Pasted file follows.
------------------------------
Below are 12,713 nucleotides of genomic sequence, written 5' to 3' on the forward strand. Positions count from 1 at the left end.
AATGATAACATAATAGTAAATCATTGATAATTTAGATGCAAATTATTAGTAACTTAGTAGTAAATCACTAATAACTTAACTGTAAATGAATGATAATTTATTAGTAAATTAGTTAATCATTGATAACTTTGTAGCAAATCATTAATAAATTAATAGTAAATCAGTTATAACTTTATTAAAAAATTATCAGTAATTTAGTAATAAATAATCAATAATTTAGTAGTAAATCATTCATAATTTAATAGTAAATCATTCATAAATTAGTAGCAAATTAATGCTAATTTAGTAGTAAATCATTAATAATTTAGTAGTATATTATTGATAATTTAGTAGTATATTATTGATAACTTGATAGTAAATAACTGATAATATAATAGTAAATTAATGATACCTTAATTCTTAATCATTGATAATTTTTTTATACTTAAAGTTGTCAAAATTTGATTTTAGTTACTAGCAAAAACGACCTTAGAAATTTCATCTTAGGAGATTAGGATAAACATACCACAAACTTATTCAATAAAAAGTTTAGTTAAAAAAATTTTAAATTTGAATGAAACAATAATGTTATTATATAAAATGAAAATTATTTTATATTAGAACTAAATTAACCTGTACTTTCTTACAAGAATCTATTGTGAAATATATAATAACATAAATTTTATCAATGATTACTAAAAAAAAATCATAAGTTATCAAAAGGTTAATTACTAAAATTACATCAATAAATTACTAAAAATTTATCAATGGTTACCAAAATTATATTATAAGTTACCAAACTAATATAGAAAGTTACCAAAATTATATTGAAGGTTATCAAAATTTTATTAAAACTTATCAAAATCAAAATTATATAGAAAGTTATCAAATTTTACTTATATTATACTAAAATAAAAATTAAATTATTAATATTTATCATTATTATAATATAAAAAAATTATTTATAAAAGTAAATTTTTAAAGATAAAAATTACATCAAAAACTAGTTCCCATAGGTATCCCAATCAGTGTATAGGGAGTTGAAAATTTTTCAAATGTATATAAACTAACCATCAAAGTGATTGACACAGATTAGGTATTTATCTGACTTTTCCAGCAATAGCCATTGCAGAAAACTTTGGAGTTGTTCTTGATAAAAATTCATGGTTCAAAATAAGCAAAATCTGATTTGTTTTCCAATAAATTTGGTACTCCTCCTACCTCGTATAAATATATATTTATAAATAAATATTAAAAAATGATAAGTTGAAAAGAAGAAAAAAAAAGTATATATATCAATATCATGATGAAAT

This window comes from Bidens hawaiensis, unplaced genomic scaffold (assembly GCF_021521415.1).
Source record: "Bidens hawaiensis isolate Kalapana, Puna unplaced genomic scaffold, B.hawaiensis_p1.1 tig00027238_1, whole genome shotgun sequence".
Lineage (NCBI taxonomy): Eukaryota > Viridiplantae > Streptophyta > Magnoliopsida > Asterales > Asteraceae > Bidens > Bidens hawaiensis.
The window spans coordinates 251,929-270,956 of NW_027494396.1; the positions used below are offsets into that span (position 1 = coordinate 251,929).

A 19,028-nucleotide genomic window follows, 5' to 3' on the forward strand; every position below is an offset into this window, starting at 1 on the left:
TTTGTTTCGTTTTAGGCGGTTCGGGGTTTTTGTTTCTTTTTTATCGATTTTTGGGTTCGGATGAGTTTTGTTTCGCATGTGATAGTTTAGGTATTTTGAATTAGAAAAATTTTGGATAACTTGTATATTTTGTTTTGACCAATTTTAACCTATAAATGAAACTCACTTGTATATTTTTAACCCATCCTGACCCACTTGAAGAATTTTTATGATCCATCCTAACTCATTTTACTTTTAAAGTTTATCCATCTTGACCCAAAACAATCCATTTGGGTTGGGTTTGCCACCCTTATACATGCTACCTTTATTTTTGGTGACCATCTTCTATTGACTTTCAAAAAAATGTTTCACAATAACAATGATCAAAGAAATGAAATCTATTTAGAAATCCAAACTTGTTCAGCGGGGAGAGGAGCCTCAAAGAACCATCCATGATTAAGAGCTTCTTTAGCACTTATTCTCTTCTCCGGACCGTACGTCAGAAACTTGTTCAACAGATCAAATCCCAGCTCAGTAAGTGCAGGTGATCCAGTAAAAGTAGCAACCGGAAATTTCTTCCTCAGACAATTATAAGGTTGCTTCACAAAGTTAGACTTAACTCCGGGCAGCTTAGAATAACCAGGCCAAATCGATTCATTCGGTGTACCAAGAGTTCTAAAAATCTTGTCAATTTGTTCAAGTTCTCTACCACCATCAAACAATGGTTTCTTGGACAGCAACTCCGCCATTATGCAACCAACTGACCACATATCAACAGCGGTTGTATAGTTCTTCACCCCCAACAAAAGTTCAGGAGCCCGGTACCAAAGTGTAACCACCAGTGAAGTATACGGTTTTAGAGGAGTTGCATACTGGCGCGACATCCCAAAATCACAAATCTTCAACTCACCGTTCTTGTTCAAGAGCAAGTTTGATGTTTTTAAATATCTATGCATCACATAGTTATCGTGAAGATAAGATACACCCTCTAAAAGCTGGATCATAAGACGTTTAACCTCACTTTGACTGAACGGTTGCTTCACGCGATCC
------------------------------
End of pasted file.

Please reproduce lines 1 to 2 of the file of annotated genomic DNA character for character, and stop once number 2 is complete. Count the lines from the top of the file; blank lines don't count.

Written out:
Below are 12,713 nucleotides of genomic sequence, written 5' to 3' on the forward strand. Positions count from 1 at the left end.
AATGATAACATAATAGTAAATCATTGATAATTTAGATGCAAATTATTAGTAACTTAGTAGTAAATCACTAATAACTTAACTGTAAATGAATGATAATTTATTAGTAAATTAGTTAATCATTGATAACTTTGTAGCAAATCATTAATAAATTAATAGTAAATCAGTTATAACTTTATTAAAAAATTATCAGTAATTTAGTAATAAATAATCAATAATTTAGTAGTAAATCATTCATAATTTAATAGTAAATCATTCATAAATTAGTAGCAAATTAATGCTAATTTAGTAGTAAATCATTAATAATTTAGTAGTATATTATTGATAATTTAGTAGTATATTATTGATAACTTGATAGTAAATAACTGATAATATAATAGTAAATTAATGATACCTTAATTCTTAATCATTGATAATTTTTTTATACTTAAAGTTGTCAAAATTTGATTTTAGTTACTAGCAAAAACGACCTTAGAAATTTCATCTTAGGAGATTAGGATAAACATACCACAAACTTATTCAATAAAAAGTTTAGTTAAAAAAATTTTAAATTTGAATGAAACAATAATGTTATTATATAAAATGAAAATTATTTTATATTAGAACTAAATTAACCTGTACTTTCTTACAAGAATCTATTGTGAAATATATAATAACATAAATTTTATCAATGATTACTAAAAAAAAATCATAAGTTATCAAAAGGTTAATTACTAAAATTACATCAATAAATTACTAAAAATTTATCAATGGTTACCAAAATTATATTATAAGTTACCAAACTAATATAGAAAGTTACCAAAATTATATTGAAGGTTATCAAAATTTTATTAAAACTTATCAAAATCAAAATTATATAGAAAGTTATCAAATTTTACTTATATTATACTAAAATAAAAATTAAATTATTAATATTTATCATTATTATAATATAAAAAAATTATTTATAAAAGTAAATTTTTAAAGATAAAAATTACATCAAAAACTAGTTCCCATAGGTATCCCAATCAGTGTATAGGGAGTTGAAAATTTTTCAAATGTATATAAACTAACCATCAAAGTGATTGACACAGATTAGGTATTTATCTGACTTTTCCAGCAATAGCCATTGCAGAAAACTTTGGAGTTGTTCTTGATAAAAATTCATGGTTCAAAATAAGCAAAATCTGATTTGTTTTCCAATAAATTTGGTACTCCTCCTACCTCGTATAAATATATATTTATAAATAAATATTAAAAAATGATAAGTTGAAAAGAAGAAAAAAAAAGTATATATATCAATATCATGATGAAAT